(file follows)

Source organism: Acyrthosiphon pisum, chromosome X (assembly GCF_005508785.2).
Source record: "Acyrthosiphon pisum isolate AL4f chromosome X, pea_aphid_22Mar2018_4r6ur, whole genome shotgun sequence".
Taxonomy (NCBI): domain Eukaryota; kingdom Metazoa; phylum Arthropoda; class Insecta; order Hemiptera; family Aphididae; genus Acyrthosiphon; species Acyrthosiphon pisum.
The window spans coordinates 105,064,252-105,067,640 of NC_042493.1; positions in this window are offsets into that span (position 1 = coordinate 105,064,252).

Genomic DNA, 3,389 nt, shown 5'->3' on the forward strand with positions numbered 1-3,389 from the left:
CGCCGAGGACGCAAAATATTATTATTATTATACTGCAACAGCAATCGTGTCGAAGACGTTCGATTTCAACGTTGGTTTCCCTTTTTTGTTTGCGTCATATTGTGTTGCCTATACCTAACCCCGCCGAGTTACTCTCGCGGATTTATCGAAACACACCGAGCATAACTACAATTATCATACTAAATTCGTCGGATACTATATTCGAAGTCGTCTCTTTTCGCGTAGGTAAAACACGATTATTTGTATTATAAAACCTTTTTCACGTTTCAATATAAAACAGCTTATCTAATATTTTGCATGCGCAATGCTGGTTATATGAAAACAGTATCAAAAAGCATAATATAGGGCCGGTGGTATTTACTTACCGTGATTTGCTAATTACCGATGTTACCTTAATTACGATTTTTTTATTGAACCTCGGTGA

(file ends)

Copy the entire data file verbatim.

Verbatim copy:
Source organism: Acyrthosiphon pisum, chromosome X (assembly GCF_005508785.2).
Source record: "Acyrthosiphon pisum isolate AL4f chromosome X, pea_aphid_22Mar2018_4r6ur, whole genome shotgun sequence".
Taxonomy (NCBI): domain Eukaryota; kingdom Metazoa; phylum Arthropoda; class Insecta; order Hemiptera; family Aphididae; genus Acyrthosiphon; species Acyrthosiphon pisum.
The window spans coordinates 105,064,252-105,067,640 of NC_042493.1; positions in this window are offsets into that span (position 1 = coordinate 105,064,252).

Genomic DNA, 3,389 nt, shown 5'->3' on the forward strand with positions numbered 1-3,389 from the left:
CGCCGAGGACGCAAAATATTATTATTATTATACTGCAACAGCAATCGTGTCGAAGACGTTCGATTTCAACGTTGGTTTCCCTTTTTTGTTTGCGTCATATTGTGTTGCCTATACCTAACCCCGCCGAGTTACTCTCGCGGATTTATCGAAACACACCGAGCATAACTACAATTATCATACTAAATTCGTCGGATACTATATTCGAAGTCGTCTCTTTTCGCGTAGGTAAAACACGATTATTTGTATTATAAAACCTTTTTCACGTTTCAATATAAAACAGCTTATCTAATATTTTGCATGCGCAATGCTGGTTATATGAAAACAGTATCAAAAAGCATAATATAGGGCCGGTGGTATTTACTTACCGTGATTTGCTAATTACCGATGTTACCTTAATTACGATTTTTTTATTGAACCTCGGTGA